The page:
PPP is a big protocol, but along with TCP it makes the examples of creating a packet switched communications channel out of a virtual loop (IP over serial,) and a virtual loop out of packets (stream over IP.)

For this particular use it might be better to use a simple packetized L2 protocol on top of 115200bps 8-N-1 UART. For example:

Code: [Select]
struct l2_packet {
uint8_t sync_byte;
uint8_t type;
uint8_t length;
uint8_t data[];
uint8_t checksum;
}

The L2 protocol can be implemented using a simple state machine. The L2 protocol handles packetization, ECC/EDC and can provide reliable delivery through the use of confirmations and handshakes.
 

Offline yalect

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Re: Transfer protocol
« Reply #7 on: March 28, 2018, 09:27:04 am »
Thank you
But Does this code really work, I sumilated it protuse I got Parity byte right but the data transfer no, if some one try for me maybe there is problem?
 

Offline technix

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Re: Transfer protocol
« Reply #8 on: March 28, 2018, 09:44:08 am »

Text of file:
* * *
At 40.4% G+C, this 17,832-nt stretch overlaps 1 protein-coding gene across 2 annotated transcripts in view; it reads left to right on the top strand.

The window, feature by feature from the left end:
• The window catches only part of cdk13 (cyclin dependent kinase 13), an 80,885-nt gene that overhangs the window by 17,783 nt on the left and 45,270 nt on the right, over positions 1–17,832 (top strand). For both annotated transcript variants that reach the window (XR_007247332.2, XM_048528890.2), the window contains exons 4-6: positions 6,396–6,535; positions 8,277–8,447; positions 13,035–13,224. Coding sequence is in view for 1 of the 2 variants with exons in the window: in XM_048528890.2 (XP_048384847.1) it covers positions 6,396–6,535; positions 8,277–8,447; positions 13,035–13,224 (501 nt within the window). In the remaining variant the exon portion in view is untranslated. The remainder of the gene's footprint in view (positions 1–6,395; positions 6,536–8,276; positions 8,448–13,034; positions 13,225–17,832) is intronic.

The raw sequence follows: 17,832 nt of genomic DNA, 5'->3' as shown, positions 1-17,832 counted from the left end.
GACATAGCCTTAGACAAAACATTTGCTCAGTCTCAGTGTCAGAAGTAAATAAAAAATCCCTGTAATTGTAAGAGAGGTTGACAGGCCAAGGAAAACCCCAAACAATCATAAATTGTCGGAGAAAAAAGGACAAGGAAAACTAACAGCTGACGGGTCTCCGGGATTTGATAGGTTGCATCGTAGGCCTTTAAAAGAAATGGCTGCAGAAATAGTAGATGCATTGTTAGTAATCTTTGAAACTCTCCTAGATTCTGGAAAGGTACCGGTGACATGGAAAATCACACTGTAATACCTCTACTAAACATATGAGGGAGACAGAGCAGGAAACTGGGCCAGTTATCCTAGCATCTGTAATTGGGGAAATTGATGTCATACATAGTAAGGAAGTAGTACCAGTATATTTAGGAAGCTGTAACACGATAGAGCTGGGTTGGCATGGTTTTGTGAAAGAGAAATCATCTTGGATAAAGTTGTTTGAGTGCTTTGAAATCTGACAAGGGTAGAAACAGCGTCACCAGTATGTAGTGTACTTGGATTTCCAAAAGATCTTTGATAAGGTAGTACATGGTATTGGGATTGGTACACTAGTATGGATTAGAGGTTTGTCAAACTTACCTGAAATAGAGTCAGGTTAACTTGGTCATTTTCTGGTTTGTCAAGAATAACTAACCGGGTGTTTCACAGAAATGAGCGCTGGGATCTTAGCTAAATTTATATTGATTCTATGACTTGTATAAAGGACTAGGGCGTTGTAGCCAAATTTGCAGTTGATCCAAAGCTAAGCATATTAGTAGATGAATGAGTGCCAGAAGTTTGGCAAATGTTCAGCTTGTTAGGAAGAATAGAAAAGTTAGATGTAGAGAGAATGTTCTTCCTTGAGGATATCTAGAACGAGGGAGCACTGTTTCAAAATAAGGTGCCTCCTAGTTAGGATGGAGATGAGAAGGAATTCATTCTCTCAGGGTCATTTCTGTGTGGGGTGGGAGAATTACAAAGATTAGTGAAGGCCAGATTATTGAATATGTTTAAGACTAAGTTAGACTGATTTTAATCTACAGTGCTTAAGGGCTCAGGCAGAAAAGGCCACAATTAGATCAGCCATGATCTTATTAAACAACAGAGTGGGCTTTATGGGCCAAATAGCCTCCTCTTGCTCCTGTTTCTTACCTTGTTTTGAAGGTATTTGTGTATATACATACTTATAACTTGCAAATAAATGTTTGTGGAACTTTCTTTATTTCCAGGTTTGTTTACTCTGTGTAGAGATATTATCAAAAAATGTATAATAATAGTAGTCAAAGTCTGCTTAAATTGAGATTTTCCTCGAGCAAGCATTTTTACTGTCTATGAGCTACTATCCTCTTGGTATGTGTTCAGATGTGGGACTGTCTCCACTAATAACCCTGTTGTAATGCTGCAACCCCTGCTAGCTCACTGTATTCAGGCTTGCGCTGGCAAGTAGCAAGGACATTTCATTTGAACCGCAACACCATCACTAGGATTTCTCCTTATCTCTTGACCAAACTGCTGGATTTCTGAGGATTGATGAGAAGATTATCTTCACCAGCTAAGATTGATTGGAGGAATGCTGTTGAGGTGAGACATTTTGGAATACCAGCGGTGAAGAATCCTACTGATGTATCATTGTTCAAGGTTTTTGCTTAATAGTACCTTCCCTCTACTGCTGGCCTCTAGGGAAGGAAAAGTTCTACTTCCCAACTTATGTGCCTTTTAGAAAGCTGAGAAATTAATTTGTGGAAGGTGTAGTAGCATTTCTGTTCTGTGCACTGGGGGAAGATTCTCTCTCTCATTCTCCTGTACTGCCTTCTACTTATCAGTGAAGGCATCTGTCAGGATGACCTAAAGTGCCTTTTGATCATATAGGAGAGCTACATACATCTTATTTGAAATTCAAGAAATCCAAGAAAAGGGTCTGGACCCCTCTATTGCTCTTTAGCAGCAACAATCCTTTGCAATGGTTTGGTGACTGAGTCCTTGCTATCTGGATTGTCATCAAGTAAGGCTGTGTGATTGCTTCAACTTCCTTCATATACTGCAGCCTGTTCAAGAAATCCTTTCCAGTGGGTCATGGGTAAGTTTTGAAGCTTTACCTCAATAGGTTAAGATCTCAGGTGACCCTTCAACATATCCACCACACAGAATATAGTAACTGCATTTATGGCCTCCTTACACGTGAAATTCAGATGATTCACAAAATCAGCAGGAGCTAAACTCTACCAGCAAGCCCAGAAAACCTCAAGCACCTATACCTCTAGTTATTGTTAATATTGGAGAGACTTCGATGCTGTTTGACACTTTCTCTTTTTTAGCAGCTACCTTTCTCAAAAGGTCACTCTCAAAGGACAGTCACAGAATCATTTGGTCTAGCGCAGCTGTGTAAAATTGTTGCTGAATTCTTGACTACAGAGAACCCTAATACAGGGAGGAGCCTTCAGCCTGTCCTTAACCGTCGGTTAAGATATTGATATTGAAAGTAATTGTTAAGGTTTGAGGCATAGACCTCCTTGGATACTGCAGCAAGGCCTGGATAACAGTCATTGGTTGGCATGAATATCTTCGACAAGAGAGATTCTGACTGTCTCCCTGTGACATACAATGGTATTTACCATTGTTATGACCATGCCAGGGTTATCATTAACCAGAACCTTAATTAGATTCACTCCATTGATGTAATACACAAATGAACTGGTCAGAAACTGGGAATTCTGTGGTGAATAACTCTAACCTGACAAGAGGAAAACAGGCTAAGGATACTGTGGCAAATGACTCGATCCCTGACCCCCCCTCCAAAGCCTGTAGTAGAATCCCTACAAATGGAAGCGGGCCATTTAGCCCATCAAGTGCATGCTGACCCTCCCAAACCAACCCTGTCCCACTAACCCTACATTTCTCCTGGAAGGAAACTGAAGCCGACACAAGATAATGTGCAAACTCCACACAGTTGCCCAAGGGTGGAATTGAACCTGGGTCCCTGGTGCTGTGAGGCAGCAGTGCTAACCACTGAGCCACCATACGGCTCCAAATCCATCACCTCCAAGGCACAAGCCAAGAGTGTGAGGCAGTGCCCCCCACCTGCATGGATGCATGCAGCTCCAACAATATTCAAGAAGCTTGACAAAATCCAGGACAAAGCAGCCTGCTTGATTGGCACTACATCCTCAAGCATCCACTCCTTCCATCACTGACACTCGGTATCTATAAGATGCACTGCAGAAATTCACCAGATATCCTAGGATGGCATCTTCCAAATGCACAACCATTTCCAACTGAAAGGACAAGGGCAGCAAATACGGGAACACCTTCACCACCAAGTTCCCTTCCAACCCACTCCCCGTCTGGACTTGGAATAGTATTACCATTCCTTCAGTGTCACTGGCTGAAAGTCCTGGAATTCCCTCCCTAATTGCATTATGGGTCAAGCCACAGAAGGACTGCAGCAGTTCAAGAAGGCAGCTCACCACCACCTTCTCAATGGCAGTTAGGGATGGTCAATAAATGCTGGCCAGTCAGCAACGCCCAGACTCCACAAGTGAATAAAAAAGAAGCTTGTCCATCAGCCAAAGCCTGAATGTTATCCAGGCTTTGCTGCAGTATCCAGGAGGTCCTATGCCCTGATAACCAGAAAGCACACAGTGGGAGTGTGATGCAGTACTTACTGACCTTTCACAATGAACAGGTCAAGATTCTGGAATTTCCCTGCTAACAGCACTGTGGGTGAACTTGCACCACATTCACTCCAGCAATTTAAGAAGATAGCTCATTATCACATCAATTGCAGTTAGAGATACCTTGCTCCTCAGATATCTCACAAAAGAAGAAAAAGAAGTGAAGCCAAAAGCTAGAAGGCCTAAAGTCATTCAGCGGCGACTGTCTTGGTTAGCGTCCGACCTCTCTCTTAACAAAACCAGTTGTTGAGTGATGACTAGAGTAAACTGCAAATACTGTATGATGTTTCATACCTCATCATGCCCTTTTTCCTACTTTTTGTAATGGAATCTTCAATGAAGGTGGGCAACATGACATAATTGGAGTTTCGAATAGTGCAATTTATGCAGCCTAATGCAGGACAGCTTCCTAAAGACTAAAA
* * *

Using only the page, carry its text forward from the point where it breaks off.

Thank you
But Does this code really work, I sumilated it protuse I got Parity byte right but the data transfer no, if some one try for me maybe there is problem?
Do you have a working UART (L1) driver? If not you need to sort that out first. What I have is here is just a L2 protocol.
 

Online ebastler

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Re: Transfer protocol
« Reply #9 on: March 29, 2018, 06:05:45 am »
Thank you
But Does this code really work, I sumilated it protuse I got Parity byte right but the data transfer no, if some one try for me maybe there is problem?

I don't think your code will work. It assumes that the transmitter and the receiver are somehow, magically, aligned to a common timing on the ms level. But I can't see any mechanism to ensure that.

Your receiver simply reads a bit every millisecond. But what prevents it from reading just on the edge, when the transmitter changes its output? Also, the processor clocks of receiver and transmitter will not be exactly the same -- so the timing of the receiver will drift vs. the transmitter.